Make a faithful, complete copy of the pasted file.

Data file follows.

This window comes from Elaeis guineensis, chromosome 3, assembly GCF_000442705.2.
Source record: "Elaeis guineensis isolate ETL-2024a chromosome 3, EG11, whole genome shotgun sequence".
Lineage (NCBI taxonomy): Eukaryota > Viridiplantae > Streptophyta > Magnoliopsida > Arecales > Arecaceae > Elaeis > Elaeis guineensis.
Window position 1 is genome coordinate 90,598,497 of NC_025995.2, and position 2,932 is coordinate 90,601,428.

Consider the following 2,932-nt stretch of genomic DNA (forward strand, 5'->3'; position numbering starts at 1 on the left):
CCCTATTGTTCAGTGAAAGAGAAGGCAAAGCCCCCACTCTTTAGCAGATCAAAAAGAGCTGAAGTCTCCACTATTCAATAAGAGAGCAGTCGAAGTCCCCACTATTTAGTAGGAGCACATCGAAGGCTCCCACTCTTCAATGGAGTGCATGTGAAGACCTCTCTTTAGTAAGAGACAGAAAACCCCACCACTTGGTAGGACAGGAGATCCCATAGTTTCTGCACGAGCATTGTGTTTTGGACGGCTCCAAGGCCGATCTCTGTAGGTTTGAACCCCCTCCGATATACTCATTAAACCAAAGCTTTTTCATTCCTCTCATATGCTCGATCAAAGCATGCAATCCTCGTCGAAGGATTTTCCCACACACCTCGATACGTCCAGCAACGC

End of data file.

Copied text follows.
This window comes from Elaeis guineensis, chromosome 3, assembly GCF_000442705.2.
Source record: "Elaeis guineensis isolate ETL-2024a chromosome 3, EG11, whole genome shotgun sequence".
Lineage (NCBI taxonomy): Eukaryota > Viridiplantae > Streptophyta > Magnoliopsida > Arecales > Arecaceae > Elaeis > Elaeis guineensis.
Window position 1 is genome coordinate 90,598,497 of NC_025995.2, and position 2,932 is coordinate 90,601,428.

Consider the following 2,932-nt stretch of genomic DNA (forward strand, 5'->3'; position numbering starts at 1 on the left):
CCCTATTGTTCAGTGAAAGAGAAGGCAAAGCCCCCACTCTTTAGCAGATCAAAAAGAGCTGAAGTCTCCACTATTCAATAAGAGAGCAGTCGAAGTCCCCACTATTTAGTAGGAGCACATCGAAGGCTCCCACTCTTCAATGGAGTGCATGTGAAGACCTCTCTTTAGTAAGAGACAGAAAACCCCACCACTTGGTAGGACAGGAGATCCCATAGTTTCTGCACGAGCATTGTGTTTTGGACGGCTCCAAGGCCGATCTCTGTAGGTTTGAACCCCCTCCGATATACTCATTAAACCAAAGCTTTTTCATTCCTCTCATATGCTCGATCAAAGCATGCAATCCTCGTCGAAGGATTTTCCCACACACCTCGATACGTCCAGCAACGC